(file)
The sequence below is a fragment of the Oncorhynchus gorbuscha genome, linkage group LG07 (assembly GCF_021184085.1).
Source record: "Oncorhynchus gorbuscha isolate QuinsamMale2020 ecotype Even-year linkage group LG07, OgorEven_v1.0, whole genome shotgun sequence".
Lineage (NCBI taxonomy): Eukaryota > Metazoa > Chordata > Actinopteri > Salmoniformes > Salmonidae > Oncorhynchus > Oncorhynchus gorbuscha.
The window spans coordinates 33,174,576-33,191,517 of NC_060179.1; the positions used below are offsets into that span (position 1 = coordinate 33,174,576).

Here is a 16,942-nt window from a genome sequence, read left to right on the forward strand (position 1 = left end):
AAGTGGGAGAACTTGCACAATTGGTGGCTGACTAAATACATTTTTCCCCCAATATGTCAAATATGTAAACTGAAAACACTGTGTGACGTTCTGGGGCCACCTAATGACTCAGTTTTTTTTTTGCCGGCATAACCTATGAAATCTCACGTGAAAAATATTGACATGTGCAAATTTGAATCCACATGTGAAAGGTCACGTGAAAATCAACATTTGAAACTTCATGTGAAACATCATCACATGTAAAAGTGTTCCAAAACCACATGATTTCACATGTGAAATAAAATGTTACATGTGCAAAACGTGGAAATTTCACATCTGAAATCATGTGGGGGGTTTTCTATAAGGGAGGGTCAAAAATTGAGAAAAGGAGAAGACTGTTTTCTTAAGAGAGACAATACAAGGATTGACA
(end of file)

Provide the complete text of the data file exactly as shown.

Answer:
The sequence below is a fragment of the Oncorhynchus gorbuscha genome, linkage group LG07 (assembly GCF_021184085.1).
Source record: "Oncorhynchus gorbuscha isolate QuinsamMale2020 ecotype Even-year linkage group LG07, OgorEven_v1.0, whole genome shotgun sequence".
Lineage (NCBI taxonomy): Eukaryota > Metazoa > Chordata > Actinopteri > Salmoniformes > Salmonidae > Oncorhynchus > Oncorhynchus gorbuscha.
The window spans coordinates 33,174,576-33,191,517 of NC_060179.1; the positions used below are offsets into that span (position 1 = coordinate 33,174,576).

Here is a 16,942-nt window from a genome sequence, read left to right on the forward strand (position 1 = left end):
AAGTGGGAGAACTTGCACAATTGGTGGCTGACTAAATACATTTTTCCCCCAATATGTCAAATATGTAAACTGAAAACACTGTGTGACGTTCTGGGGCCACCTAATGACTCAGTTTTTTTTTTGCCGGCATAACCTATGAAATCTCACGTGAAAAATATTGACATGTGCAAATTTGAATCCACATGTGAAAGGTCACGTGAAAATCAACATTTGAAACTTCATGTGAAACATCATCACATGTAAAAGTGTTCCAAAACCACATGATTTCACATGTGAAATAAAATGTTACATGTGCAAAACGTGGAAATTTCACATCTGAAATCATGTGGGGGGTTTTCTATAAGGGAGGGTCAAAAATTGAGAAAAGGAGAAGACTGTTTTCTTAAGAGAGACAATACAAGGATTGACA